The Rev Victoria Kolakowski (retired)

The Rev Victoria Kolakowski is also known as the Honorable Victoria Kolakowski. In her current career, she is a lawyer who became the first elected, openly transgender judge in the United States. She has also served as the first openly trans trial court judge in the United States.  She has been widely profiled in regards to her historic accomplishments as an attorney and you can Google her for more of those details.

However, in a former career phase, Rev Kolakowski received a Master of Divinity degree from the Pacific School of Religion in Berkeley, California and was the first openly transgender person to go through the ordination process in the Universal Fellowship of Metropolitan Community Churches (UFMCC). She now identifies as retired MCC clergy.

I like to call the Rev Kolakowski the Queen Mother of Transgender Theology. She wrote three articles in the late 1990s before just about anyone was writing on the topic. At the time, notable gay and lesbian theologians like John McNeill and Nancy Wilson had laid claim to eunuchs as gay and lesbian characters in antiquity. Kolakowski’s intervention was a critical turning point in terms of reading eunuchs in a more literal way–as analogous to transgender people. I outline these various trajectories on eunuchs in Chapter 12 of OtherWise Christian: A Guidebook for Transgender Liberation.

Vanessa Sheridan had a book published in 1993, but it was written anonymously, published privately, and circulated at transgender conferences and gatherings, not so much in the broader church or academy. Sheridan’s second book came out in 1996, but she was still writing primarily for a diaspora of isolated and non-disclosing transgender people.

Kolakowski’s 1997 “Toward a Christian Ethical Response to Transsexual Persons” in Theology & Sexuality was the first transgender theology published in an academic journal. Kolakowski writes:

When I entered seminary at the Pacific School of Religion in 1992, I never expected to be writing about transgender issues. However, I soon learned that there were no transgender-positive articles in any reputable academic journals of theology. Not any. I know because I did an exhaustive literature search using every tool that the 1990s could provide.

It took a few years, but my article “Toward a Christian Ethical Response to Transsexual Persons” was published in the journal Theology and Sexuality in 1997. I tried to keep a neutral voice, so as to be academically appropriate, while still offering affirming interpretations.

Victoria Kolakowski in “Foreward” in
OtherWise Christian 2: Stories of Resistance
(forthcoming in spring 2020)

While much of that article may seem rather remedial to us in 2020, transgender people were barely on the radar of even LGBT (sic) organizations in the 1990s. In “Toward a Christian Ethical Response to Transsexual Persons,”  Kolakowski boldy asserts that Jesus identified as a eunuch and that

the post-operative transsexual is agonado, sexually sterile. A post-operative male-to-female transsexual is thus considered according to [the Western binary] model to be a castrated man, a eunuch. (page 17)

This was a first!

In “The Concubine and the Eunuch: Queering Up the Breeder’s Bible” (Our Families, Our Values: Snapshots of Queer Kinship, 1997), Kolakowski gets even more explicit with her intervention. Published in an anthology along side popular activist clergy such as Nancy Wilson and Janie Spahr, Kolakowski wrote:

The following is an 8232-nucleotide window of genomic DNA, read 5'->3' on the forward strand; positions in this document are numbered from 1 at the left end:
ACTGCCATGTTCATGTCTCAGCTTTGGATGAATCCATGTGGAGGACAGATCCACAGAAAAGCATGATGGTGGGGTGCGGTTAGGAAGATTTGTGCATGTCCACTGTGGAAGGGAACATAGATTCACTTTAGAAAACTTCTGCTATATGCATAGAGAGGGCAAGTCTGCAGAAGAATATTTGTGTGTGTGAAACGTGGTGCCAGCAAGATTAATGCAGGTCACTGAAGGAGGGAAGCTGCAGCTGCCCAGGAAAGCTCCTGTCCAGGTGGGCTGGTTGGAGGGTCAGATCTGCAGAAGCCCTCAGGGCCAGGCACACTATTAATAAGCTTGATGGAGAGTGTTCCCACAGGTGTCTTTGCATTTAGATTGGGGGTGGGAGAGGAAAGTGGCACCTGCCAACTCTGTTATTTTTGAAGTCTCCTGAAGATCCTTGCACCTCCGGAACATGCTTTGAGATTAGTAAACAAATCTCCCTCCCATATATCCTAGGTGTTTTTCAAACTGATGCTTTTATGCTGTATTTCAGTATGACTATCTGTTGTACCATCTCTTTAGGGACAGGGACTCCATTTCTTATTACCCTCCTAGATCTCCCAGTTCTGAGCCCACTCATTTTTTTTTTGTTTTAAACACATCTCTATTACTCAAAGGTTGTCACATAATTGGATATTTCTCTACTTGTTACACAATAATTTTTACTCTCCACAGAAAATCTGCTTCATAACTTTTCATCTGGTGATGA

As a lesbian transsexual Christian, these New Testament stories are extremely powerful statements of validation and acceptance from Jesus and the early Christian Church. This is unlike the message that well-meaning gay and lesbian biblical scholars have been sending—that the Christian Scriptures are simply neutral rather than overly negative about us. I believe they paint a very different picture, one which I am not inventing just to feel accepted. We need to take ownership of this radical message. (page 47)

In “Throwing a Party: Patriarchy, Gender, and the Death of Jezebel” (Take Back the Word: A Queer Reading of the Bible, 2000), Kolakowski talks about the dangers of assimilation and writes about her own trepidation:

I need to acknowledge that I am completing this essay well past the deadline, partly because I was paralyzed by fear. At what cost to my own (patriarchal institutional) prestige do I write material such as this? Will a patriarchal power system appreciate my analysis? (page 111)

Justin Tanis also contributed to Take Back the Word as an openly transexual author in 2000. Virginia Mollenkott’s Omnigender would be published the following year. The 21st century brought an emergence of several publications as the “transgender spring” blossomed with more fruit.

I met Kolakowski at the second Transgender Leaders Summit in 2008, shortly after I relaunched Transfaith Online and started connecting with transgender people in real life. She joined our board of directors and served faithfully until she became a California judge–which meant severing involvements that might present a conflict of interest or appearance of bias.

I am honored and pleased as punch that Vicky has come out of retirement, even if ever so briefly, to participate in OtherWise Christian 2: Stories of Resistance.

Compiled by Mx. Chris Paige on January 7, 2020.

Note: This blog is intended to be an on-going work in progress. Please contact us if you have additions, corrections, or concerns.

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